IPL’s late night parties had turned controversial with players — stretched with nearly back-to-back games — coming out in muted protests against the entertainment overkill. Moreso because these were also considered a compulsion. ‘‘ I can say that the parties would be stopped,’’ said Amin to reporters in Vadodara on Tuesday . The IPL parties enriched IPL team-owners but took a heavy toll on players’ fitness levels owing to the hectic schedule. Indeed, the word was out over the last few days that late night bashes will be discontinued.
That statement was made on April 28 — two days before the World Cup began. It was made on the back of media and player complaints that the parties were proving counter-productive. The stories of the time include repeated references to the franchises forcing players to attend; it included more than one mention that players were unhappy, but could not protest. Madan and Azhar might want to consider that timeline, before they next wax indignant in front of the TV cameras.
Incidentally, I am not suggesting that MS was right to offer that up as an excuse; I am, however, suggesting that before you give his statement the horse laugh, you might want to recall recent history, and consider whether there is a grain of truth in what he is saying. To throw out the statement simply because it comes after a defeat is a case of baby, bathwater.
Ravi Shastri takes the biscuit, though. Having sat in the commentary box throughout a tournament wherein Yusuf Pathan managed a grand total of 42 runs off 34 balls in four tries, the best Shastri can do by way of analysis is to suggest that Dhoni should have sent Pathan in early in the deciding game against Sri Lanka [his scores till then? A confidence-inspiring run of 11 off 7, 1 off 5 and 17 off 12. If you were Indian captain, would you deliberately have pushed a player who looked totally at sea up the order? A player, what is more, who looked totally de-fanged when the opposition banged the ball in short and attacked his body? In fact, where Dhoni IMHO goofed in that final game against SL was in promoting the likes of Yusuf ahead of Rohit Sharma].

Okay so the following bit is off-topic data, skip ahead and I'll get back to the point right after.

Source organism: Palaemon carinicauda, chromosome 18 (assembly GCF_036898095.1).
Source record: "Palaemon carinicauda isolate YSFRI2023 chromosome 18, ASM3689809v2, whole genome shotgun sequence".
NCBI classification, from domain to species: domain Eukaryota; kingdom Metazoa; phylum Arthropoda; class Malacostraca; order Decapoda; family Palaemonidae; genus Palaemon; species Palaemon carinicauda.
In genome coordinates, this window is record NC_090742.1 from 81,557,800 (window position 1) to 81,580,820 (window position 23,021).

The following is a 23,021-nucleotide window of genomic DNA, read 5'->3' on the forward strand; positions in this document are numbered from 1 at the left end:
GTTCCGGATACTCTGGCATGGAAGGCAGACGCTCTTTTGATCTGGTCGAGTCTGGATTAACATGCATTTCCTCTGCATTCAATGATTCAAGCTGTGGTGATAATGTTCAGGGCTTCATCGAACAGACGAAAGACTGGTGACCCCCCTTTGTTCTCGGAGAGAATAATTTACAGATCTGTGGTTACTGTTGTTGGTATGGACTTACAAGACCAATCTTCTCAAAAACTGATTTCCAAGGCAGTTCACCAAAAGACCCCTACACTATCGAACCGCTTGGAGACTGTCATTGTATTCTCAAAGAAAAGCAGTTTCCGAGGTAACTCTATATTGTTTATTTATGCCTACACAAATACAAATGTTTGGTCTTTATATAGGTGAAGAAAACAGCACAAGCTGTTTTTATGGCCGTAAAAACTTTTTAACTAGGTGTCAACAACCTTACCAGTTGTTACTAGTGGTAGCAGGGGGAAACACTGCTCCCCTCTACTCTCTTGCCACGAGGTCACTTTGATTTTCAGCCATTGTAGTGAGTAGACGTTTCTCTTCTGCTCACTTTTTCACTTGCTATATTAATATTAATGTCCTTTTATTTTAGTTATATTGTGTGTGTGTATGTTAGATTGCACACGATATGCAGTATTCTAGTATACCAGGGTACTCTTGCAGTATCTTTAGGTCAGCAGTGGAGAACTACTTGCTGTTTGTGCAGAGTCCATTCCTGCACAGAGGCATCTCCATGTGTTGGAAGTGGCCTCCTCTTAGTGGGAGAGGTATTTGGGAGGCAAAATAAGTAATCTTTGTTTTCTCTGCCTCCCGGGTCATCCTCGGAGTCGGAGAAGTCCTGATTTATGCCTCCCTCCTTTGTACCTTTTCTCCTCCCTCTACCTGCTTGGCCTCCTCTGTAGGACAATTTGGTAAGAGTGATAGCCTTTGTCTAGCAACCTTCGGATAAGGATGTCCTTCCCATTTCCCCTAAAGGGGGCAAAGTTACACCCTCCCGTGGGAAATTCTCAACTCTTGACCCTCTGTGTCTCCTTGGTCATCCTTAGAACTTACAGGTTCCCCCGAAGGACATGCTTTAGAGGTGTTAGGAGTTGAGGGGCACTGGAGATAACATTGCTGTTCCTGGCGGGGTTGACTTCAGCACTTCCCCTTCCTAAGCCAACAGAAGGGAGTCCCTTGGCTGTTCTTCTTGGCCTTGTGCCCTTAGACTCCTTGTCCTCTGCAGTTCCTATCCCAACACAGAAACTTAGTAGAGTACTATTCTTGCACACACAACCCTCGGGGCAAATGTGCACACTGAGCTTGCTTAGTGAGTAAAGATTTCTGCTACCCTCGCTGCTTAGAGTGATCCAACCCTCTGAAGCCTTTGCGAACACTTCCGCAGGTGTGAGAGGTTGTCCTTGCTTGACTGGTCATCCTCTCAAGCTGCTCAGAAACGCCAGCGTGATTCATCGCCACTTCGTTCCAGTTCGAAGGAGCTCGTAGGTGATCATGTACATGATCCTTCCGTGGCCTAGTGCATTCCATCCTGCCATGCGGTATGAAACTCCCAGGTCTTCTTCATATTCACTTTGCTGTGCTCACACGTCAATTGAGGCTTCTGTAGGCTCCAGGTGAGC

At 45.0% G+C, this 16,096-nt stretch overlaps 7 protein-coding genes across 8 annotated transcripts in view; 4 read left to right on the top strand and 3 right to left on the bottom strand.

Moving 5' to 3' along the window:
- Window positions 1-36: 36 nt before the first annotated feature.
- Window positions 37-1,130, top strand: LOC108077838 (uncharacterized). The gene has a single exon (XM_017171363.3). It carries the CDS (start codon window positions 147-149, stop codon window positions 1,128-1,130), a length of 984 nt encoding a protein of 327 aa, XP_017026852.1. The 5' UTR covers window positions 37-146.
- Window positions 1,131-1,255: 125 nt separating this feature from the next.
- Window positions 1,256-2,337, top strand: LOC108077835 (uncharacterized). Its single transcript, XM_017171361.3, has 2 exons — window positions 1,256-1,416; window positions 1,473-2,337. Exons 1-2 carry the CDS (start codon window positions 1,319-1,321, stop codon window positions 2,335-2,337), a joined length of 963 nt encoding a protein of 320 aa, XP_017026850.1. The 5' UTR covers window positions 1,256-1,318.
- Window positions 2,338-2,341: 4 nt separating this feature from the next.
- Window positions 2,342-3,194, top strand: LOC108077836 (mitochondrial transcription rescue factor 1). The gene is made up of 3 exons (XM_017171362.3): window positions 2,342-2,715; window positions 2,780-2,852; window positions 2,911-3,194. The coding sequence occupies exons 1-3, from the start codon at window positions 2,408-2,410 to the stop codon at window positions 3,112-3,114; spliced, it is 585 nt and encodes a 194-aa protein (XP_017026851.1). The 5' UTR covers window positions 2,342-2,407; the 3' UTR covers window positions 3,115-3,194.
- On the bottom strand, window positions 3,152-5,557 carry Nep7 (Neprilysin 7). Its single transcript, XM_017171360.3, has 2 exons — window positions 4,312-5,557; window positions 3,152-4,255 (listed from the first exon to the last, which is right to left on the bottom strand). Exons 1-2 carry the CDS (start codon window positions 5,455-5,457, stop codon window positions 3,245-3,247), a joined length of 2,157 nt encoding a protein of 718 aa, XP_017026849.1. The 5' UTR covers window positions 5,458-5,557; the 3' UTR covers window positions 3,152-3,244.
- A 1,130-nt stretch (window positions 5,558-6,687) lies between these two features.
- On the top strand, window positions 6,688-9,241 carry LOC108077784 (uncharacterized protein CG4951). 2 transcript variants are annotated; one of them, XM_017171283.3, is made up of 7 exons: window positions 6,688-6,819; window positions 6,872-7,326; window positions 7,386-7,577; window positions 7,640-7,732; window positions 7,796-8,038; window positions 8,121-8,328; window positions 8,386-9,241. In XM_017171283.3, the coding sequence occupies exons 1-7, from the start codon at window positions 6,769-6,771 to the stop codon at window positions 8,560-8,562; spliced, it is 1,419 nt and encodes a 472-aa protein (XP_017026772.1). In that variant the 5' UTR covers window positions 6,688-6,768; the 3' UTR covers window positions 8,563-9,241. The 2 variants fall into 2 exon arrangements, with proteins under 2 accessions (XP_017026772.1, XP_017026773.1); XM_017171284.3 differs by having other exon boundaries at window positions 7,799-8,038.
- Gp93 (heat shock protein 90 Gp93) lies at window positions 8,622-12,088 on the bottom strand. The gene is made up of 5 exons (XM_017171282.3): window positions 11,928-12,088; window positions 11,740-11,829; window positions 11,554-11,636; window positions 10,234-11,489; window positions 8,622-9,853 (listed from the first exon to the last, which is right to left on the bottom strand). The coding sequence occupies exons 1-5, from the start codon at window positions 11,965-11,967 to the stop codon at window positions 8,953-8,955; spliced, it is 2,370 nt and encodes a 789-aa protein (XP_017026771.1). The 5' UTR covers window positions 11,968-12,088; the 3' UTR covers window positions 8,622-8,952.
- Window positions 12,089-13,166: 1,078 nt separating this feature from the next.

It’s a pity that the former greats who now occupy the commentary box and Parliamentary seats do not make half the sense of an Anil Kumble, by the way. Or maybe not — the system is set up to facilitate noise and filter out sense.
All of which brings me right back to the BCCI. And the question the likes of Gavaskar are not willing to ask. Here’s Sunny’s sound byte:
What is baffling is that even though most batsmen showed a distinct sense of discomfort against the short ball during the World Twenty20 in England last year, they were picked again for an event on even bouncier pitches in the Caribbean.
One presumes that the BCCI is as aware as Sunny-bhai that a year ago, India got bounced out of the second edition of the World T20 Cup. So between then and now, just what did the board do to overcome that collective shortcoming?
Did it produce quicker tracks for the domestic competition, so players could get some experience against rearing deliveries? With the exception of the Ranji final, no.